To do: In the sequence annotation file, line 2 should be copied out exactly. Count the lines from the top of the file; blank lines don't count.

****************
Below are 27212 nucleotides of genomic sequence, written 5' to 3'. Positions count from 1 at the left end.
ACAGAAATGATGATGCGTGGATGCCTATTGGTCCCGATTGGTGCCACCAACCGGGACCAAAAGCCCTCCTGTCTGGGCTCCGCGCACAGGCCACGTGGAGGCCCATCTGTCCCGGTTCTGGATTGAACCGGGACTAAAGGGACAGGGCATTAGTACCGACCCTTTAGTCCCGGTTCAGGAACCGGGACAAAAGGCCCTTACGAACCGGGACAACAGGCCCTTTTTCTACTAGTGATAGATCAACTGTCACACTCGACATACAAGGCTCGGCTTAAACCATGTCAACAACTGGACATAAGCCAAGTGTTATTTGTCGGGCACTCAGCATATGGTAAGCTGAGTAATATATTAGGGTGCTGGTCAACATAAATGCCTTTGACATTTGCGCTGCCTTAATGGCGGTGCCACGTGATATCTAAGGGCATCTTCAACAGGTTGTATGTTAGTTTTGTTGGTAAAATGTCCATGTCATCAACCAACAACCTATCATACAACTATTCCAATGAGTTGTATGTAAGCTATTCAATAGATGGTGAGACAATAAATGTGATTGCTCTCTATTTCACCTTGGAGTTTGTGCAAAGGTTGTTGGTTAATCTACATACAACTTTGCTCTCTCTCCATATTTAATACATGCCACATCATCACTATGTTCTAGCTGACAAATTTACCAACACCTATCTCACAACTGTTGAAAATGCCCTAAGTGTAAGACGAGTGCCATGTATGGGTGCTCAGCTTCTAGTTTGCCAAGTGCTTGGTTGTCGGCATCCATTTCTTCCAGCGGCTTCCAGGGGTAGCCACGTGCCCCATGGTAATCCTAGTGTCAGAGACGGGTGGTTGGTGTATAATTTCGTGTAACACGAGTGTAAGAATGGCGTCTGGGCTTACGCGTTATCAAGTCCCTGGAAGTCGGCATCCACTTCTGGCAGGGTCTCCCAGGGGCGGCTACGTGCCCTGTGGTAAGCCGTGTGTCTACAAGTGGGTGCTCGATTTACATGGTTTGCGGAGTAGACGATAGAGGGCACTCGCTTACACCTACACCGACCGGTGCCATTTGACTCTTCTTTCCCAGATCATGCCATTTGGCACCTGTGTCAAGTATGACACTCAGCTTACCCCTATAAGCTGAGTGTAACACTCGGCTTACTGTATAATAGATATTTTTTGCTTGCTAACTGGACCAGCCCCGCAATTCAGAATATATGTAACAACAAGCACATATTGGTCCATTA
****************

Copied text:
ACAGAAATGATGATGCGTGGATGCCTATTGGTCCCGATTGGTGCCACCAACCGGGACCAAAAGCCCTCCTGTCTGGGCTCCGCGCACAGGCCACGTGGAGGCCCATCTGTCCCGGTTCTGGATTGAACCGGGACTAAAGGGACAGGGCATTAGTACCGACCCTTTAGTCCCGGTTCAGGAACCGGGACAAAAGGCCCTTACGAACCGGGACAACAGGCCCTTTTTCTACTAGTGATAGATCAACTGTCACACTCGACATACAAGGCTCGGCTTAAACCATGTCAACAACTGGACATAAGCCAAGTGTTATTTGTCGGGCACTCAGCATATGGTAAGCTGAGTAATATATTAGGGTGCTGGTCAACATAAATGCCTTTGACATTTGCGCTGCCTTAATGGCGGTGCCACGTGATATCTAAGGGCATCTTCAACAGGTTGTATGTTAGTTTTGTTGGTAAAATGTCCATGTCATCAACCAACAACCTATCATACAACTATTCCAATGAGTTGTATGTAAGCTATTCAATAGATGGTGAGACAATAAATGTGATTGCTCTCTATTTCACCTTGGAGTTTGTGCAAAGGTTGTTGGTTAATCTACATACAACTTTGCTCTCTCTCCATATTTAATACATGCCACATCATCACTATGTTCTAGCTGACAAATTTACCAACACCTATCTCACAACTGTTGAAAATGCCCTAAGTGTAAGACGAGTGCCATGTATGGGTGCTCAGCTTCTAGTTTGCCAAGTGCTTGGTTGTCGGCATCCATTTCTTCCAGCGGCTTCCAGGGGTAGCCACGTGCCCCATGGTAATCCTAGTGTCAGAGACGGGTGGTTGGTGTATAATTTCGTGTAACACGAGTGTAAGAATGGCGTCTGGGCTTACGCGTTATCAAGTCCCTGGAAGTCGGCATCCACTTCTGGCAGGGTCTCCCAGGGGCGGCTACGTGCCCTGTGGTAAGCCGTGTGTCTACAAGTGGGTGCTCGATTTACATGGTTTGCGGAGTAGACGATAGAGGGCACTCGCTTACACCTACACCGACCGGTGCCATTTGACTCTTCTTTCCCAGATCATGCCATTTGGCACCTGTGTCAAGTATGACACTCAGCTTACCCCTATAAGCTGAGTGTAACACTCGGCTTACTGTATAATAGATATTTTTTGCTTGCTAACTGGACCAGCCCCGCAATTCAGAATATATGTAACAACAAGCACATATTGGTCCATTA